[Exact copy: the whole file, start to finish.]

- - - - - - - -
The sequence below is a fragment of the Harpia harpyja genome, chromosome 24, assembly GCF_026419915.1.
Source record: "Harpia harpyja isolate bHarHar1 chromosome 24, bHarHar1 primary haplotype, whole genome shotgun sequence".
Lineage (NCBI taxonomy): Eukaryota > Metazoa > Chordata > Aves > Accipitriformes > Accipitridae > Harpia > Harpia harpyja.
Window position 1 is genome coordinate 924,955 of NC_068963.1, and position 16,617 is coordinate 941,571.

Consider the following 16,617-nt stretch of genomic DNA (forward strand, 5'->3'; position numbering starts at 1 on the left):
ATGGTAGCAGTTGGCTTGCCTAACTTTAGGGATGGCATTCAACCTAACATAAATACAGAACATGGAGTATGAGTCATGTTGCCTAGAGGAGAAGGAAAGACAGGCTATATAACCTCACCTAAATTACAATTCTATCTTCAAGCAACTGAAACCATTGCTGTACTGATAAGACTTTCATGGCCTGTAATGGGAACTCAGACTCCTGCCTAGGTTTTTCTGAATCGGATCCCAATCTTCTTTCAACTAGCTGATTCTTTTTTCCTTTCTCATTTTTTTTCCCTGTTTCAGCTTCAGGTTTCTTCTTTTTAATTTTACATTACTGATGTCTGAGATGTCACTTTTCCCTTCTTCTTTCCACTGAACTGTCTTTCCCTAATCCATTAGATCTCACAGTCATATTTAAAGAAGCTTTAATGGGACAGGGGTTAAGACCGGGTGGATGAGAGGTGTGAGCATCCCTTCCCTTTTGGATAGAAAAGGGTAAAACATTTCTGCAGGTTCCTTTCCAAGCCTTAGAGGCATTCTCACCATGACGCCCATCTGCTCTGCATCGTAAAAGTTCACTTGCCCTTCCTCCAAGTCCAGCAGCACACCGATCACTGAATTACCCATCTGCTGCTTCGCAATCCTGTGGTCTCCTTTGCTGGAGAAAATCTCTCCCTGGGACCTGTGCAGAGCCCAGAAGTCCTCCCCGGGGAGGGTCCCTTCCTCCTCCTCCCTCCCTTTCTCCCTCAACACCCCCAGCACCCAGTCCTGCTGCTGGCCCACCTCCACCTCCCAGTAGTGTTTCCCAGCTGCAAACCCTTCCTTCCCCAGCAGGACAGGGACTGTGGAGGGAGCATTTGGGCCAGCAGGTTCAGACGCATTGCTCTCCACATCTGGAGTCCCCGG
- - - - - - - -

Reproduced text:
The sequence below is a fragment of the Harpia harpyja genome, chromosome 24, assembly GCF_026419915.1.
Source record: "Harpia harpyja isolate bHarHar1 chromosome 24, bHarHar1 primary haplotype, whole genome shotgun sequence".
Lineage (NCBI taxonomy): Eukaryota > Metazoa > Chordata > Aves > Accipitriformes > Accipitridae > Harpia > Harpia harpyja.
Window position 1 is genome coordinate 924,955 of NC_068963.1, and position 16,617 is coordinate 941,571.

Consider the following 16,617-nt stretch of genomic DNA (forward strand, 5'->3'; position numbering starts at 1 on the left):
ATGGTAGCAGTTGGCTTGCCTAACTTTAGGGATGGCATTCAACCTAACATAAATACAGAACATGGAGTATGAGTCATGTTGCCTAGAGGAGAAGGAAAGACAGGCTATATAACCTCACCTAAATTACAATTCTATCTTCAAGCAACTGAAACCATTGCTGTACTGATAAGACTTTCATGGCCTGTAATGGGAACTCAGACTCCTGCCTAGGTTTTTCTGAATCGGATCCCAATCTTCTTTCAACTAGCTGATTCTTTTTTCCTTTCTCATTTTTTTTCCCTGTTTCAGCTTCAGGTTTCTTCTTTTTAATTTTACATTACTGATGTCTGAGATGTCACTTTTCCCTTCTTCTTTCCACTGAACTGTCTTTCCCTAATCCATTAGATCTCACAGTCATATTTAAAGAAGCTTTAATGGGACAGGGGTTAAGACCGGGTGGATGAGAGGTGTGAGCATCCCTTCCCTTTTGGATAGAAAAGGGTAAAACATTTCTGCAGGTTCCTTTCCAAGCCTTAGAGGCATTCTCACCATGACGCCCATCTGCTCTGCATCGTAAAAGTTCACTTGCCCTTCCTCCAAGTCCAGCAGCACACCGATCACTGAATTACCCATCTGCTGCTTCGCAATCCTGTGGTCTCCTTTGCTGGAGAAAATCTCTCCCTGGGACCTGTGCAGAGCCCAGAAGTCCTCCCCGGGGAGGGTCCCTTCCTCCTCCTCCCTCCCTTTCTCCCTCAACACCCCCAGCACCCAGTCCTGCTGCTGGCCCACCTCCACCTCCCAGTAGTGTTTCCCAGCTGCAAACCCTTCCTTCCCCAGCAGGACAGGGACTGTGGAGGGAGCATTTGGGCCAGCAGGTTCAGACGCATTGCTCTCCACATCTGGAGTCCCCGG